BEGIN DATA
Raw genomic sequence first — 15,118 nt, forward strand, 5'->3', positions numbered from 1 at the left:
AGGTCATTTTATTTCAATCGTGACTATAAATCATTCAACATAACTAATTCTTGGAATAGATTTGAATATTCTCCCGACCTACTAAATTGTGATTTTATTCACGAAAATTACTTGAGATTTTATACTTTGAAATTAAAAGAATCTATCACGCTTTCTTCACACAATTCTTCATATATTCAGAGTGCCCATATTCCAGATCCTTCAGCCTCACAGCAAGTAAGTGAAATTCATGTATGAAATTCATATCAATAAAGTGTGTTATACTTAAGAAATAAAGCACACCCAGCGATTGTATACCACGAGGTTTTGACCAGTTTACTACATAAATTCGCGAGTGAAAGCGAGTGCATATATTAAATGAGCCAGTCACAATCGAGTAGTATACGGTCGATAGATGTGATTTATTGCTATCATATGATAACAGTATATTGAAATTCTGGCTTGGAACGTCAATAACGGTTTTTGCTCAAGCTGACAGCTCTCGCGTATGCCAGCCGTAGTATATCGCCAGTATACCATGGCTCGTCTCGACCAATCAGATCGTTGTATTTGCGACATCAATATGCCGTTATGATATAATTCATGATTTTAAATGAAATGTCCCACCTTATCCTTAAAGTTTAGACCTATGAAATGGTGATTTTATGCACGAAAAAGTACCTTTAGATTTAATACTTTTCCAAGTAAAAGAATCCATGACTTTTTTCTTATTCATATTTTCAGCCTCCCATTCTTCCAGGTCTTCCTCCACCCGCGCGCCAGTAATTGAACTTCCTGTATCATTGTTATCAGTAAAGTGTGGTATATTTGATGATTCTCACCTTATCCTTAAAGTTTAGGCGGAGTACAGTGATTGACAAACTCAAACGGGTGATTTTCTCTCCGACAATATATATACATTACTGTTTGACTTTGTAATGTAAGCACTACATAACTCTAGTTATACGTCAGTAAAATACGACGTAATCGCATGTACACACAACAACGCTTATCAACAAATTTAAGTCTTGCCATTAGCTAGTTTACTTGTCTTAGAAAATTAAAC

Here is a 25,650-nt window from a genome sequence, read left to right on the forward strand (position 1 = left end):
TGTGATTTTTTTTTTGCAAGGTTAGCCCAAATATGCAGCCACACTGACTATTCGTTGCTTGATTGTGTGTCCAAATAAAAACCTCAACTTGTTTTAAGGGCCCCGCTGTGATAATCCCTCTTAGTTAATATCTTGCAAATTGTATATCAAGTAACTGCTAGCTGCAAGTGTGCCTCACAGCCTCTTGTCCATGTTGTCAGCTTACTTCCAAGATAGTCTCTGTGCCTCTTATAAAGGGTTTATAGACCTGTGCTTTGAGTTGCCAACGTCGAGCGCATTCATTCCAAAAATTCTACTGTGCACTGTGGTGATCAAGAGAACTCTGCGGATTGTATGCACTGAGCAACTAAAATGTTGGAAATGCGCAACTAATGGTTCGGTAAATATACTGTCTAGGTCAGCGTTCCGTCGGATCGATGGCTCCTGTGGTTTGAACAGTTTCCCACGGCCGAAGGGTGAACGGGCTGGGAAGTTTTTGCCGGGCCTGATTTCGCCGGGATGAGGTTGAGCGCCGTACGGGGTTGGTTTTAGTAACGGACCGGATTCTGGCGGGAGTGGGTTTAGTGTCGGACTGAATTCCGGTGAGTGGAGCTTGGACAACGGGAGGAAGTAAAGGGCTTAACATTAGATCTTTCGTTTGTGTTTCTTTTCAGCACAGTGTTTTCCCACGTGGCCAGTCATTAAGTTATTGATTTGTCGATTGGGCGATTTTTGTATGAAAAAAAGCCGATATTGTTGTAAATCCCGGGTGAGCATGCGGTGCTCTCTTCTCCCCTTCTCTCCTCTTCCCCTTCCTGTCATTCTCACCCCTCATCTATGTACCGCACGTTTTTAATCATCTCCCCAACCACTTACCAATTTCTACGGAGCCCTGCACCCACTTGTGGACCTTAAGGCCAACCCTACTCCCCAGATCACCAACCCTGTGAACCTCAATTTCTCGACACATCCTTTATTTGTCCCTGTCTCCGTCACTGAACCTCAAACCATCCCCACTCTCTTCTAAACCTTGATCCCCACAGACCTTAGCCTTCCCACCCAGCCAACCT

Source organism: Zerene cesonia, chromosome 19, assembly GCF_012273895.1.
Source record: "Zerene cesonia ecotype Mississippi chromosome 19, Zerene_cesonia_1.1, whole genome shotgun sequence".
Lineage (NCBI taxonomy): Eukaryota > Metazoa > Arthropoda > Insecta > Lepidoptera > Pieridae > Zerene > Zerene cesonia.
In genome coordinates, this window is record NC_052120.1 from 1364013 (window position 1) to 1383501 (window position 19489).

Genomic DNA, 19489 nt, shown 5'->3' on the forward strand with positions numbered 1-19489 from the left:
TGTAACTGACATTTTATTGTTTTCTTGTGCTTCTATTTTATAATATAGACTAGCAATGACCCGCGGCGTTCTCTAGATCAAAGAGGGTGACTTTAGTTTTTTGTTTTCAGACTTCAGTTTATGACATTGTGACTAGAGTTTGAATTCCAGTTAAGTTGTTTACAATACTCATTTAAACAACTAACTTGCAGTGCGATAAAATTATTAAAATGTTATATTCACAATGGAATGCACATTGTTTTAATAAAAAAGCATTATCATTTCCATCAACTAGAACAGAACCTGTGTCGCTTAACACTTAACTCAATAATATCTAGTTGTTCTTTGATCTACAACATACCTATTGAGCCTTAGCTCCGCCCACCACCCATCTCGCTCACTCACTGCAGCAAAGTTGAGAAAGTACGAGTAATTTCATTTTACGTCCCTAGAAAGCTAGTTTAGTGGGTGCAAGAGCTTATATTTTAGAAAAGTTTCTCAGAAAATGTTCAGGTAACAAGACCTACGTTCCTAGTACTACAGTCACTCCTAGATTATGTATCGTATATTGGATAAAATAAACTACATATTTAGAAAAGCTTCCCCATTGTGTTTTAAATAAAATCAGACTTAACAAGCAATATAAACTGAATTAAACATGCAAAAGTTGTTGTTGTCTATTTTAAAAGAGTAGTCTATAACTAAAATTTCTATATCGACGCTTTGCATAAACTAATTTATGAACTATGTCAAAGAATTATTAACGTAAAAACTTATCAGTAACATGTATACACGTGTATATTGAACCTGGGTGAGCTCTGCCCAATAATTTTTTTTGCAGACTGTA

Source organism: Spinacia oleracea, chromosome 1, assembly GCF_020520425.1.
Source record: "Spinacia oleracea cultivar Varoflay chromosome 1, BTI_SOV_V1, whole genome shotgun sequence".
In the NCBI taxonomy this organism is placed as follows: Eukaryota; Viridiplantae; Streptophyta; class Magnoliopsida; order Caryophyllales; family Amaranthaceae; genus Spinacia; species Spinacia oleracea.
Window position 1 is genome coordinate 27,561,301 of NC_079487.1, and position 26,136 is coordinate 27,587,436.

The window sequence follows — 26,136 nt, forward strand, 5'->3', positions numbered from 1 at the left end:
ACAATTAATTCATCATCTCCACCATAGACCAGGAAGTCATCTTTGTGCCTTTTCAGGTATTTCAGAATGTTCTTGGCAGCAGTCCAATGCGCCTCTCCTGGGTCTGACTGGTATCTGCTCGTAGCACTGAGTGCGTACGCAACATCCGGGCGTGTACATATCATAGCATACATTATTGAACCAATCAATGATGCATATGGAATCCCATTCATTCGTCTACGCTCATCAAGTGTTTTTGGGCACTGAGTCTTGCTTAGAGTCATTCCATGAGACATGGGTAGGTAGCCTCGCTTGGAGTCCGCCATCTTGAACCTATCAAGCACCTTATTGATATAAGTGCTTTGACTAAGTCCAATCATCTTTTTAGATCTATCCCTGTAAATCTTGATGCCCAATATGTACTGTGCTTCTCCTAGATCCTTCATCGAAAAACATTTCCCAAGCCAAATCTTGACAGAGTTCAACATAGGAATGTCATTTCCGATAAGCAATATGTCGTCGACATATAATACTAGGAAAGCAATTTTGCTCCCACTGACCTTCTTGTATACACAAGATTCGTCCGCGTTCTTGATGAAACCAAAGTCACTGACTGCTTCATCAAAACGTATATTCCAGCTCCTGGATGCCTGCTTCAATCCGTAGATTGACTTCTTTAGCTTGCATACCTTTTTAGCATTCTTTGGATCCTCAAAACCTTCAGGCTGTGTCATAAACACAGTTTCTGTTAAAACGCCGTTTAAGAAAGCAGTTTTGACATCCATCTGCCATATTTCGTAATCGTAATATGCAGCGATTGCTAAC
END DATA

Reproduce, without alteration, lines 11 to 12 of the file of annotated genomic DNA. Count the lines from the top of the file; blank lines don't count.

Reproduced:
Source organism: Spinacia oleracea, chromosome 1, assembly GCF_020520425.1.
Source record: "Spinacia oleracea cultivar Varoflay chromosome 1, BTI_SOV_V1, whole genome shotgun sequence".